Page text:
Mobile security

How to connect to enterprise Wi-Fi security on Android devices

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Connecting to wireless networks using the enterprise or 802.1X mode of Wi-Fi security is a bit different compared to using the personal or pre-shared key (PSK) mode. Though connecting to enterprise networks with your laptop may have been straightforward, Android presents you with additional settings you may not understand.

Here's what those settings mean and what you need to know to connect to enterprise Wi-Fi with your Android device:

Download and install any digital certificate files

Start by getting any digital certificate files that are required, for instance if using the EAP-TLS method of 802.1X, from your network administrator. Also, get any recommended certificates, such as the CA certificate so the device can perform server verification.

In newer versions of Android, the certificate import process automatically begins after downloading the file. You just need to input a name for the certificate and select Wi-Fi for the credential use. If lock screen security isn’t enabled on your device, you may be prompted to enable it.

android certificate ITworld/Eric Geier

Installation screen shown after downloading a digital certificate in Android.

In older Android versions, you may have to initiate the certificate import by accessing the Security or Location & Security settings and choosing Install from SD card. If not already set, it will prompt you to create a password for credential storage.

Connecting to the enterprise network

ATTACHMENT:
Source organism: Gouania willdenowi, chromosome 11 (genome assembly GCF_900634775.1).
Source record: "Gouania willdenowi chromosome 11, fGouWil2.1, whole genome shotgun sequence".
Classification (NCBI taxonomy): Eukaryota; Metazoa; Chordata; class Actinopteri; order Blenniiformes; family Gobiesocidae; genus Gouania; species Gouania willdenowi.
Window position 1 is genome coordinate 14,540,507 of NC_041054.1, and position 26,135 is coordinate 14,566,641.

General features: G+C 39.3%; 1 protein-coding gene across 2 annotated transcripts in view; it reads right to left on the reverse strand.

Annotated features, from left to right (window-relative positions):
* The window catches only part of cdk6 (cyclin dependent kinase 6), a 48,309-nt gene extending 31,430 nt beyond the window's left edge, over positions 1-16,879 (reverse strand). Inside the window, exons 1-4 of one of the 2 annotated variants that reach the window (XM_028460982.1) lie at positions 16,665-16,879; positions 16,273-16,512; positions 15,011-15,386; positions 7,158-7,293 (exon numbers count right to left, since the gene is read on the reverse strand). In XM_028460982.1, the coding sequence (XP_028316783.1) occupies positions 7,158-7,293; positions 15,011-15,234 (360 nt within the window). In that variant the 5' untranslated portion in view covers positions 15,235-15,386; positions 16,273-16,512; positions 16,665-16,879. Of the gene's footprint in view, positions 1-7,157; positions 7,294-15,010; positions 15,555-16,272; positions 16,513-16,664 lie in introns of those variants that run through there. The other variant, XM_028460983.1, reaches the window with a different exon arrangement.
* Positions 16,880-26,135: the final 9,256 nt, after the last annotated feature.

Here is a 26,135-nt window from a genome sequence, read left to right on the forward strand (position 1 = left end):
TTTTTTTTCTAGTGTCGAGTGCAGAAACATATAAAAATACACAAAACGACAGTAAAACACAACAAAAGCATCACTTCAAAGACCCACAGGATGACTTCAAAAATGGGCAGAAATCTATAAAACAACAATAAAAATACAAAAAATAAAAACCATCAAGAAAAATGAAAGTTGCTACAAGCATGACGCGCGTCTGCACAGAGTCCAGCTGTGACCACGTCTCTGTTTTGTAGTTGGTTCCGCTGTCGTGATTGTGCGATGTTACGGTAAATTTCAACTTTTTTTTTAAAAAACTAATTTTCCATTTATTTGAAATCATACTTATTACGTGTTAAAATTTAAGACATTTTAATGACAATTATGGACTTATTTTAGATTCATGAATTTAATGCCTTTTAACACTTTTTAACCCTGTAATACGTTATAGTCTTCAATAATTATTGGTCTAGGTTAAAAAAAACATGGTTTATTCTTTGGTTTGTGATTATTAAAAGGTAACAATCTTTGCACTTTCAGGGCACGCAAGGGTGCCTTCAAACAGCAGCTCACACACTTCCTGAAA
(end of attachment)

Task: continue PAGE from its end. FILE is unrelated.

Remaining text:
Just like with any other Wi-Fi network, tap the network name from the list of nearby wireless networks in order to connect. The first time you connect, you’ll be prompted for the authentication settings.

android 8021x settings ITworld/Eric Geier

If the correct EAP method isn’t already selected, choose the method supported by the network. If you have just a username and password for the Wi-Fi, the method is likely PEAP. If you must install a digital certificate, it may be TLS.

For most EAP methods, you can optionally specify the CA certificate, which you must first install as discussed in the previous section. For TLS, you must also specify the user certificate.

Here are the settings shown when using the PEAP or TTLS methods:

    • Phase 2 authentication: Optionally select the outer authentication method, such as MS-CHAPv2 or GTC, supported by the network. MS-CHAPv2 is the most popular, but if you aren’t sure try selecting None.

    • Identity: Technical name for your username, which may include a domain name, such as jsmith@company.com, depending upon the network.

    • Anonymous identity: In many cases, you can leave this field blank, although when able to I recommend using a random username, such as “anonymous”.

By default, the username is sent to the authentication server twice. First it’s sent unencrypted, called the outer or anonymous identity, and then secondly inside an encrypted tunnel, called the inner identity. In most cases, the real username on the outer identity is not required for successful authentication. This is why you should avoid using the real username to prevent any eavesdroppers from discovering it.

However, some networks require the full username or at least the correct domain or realm in the outer identity, such as “anonymous@domain.com”.

  • Enter password: Obviously, this is where you enter the password associated with the account you’re logging into.

Remember, you can always modify these authentication settings in the future. Simply long tap the network name and select Modify network config.

This story, "How to connect to enterprise Wi-Fi security on Android devices" was originally published by ITworld.

Copyright © 2015 IDG Communications, Inc.

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